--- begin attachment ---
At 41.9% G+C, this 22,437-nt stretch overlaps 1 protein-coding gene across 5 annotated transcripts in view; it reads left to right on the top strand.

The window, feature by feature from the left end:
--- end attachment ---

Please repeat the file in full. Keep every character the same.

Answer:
At 41.9% G+C, this 22,437-nt stretch overlaps 1 protein-coding gene across 5 annotated transcripts in view; it reads left to right on the top strand.

The window, feature by feature from the left end: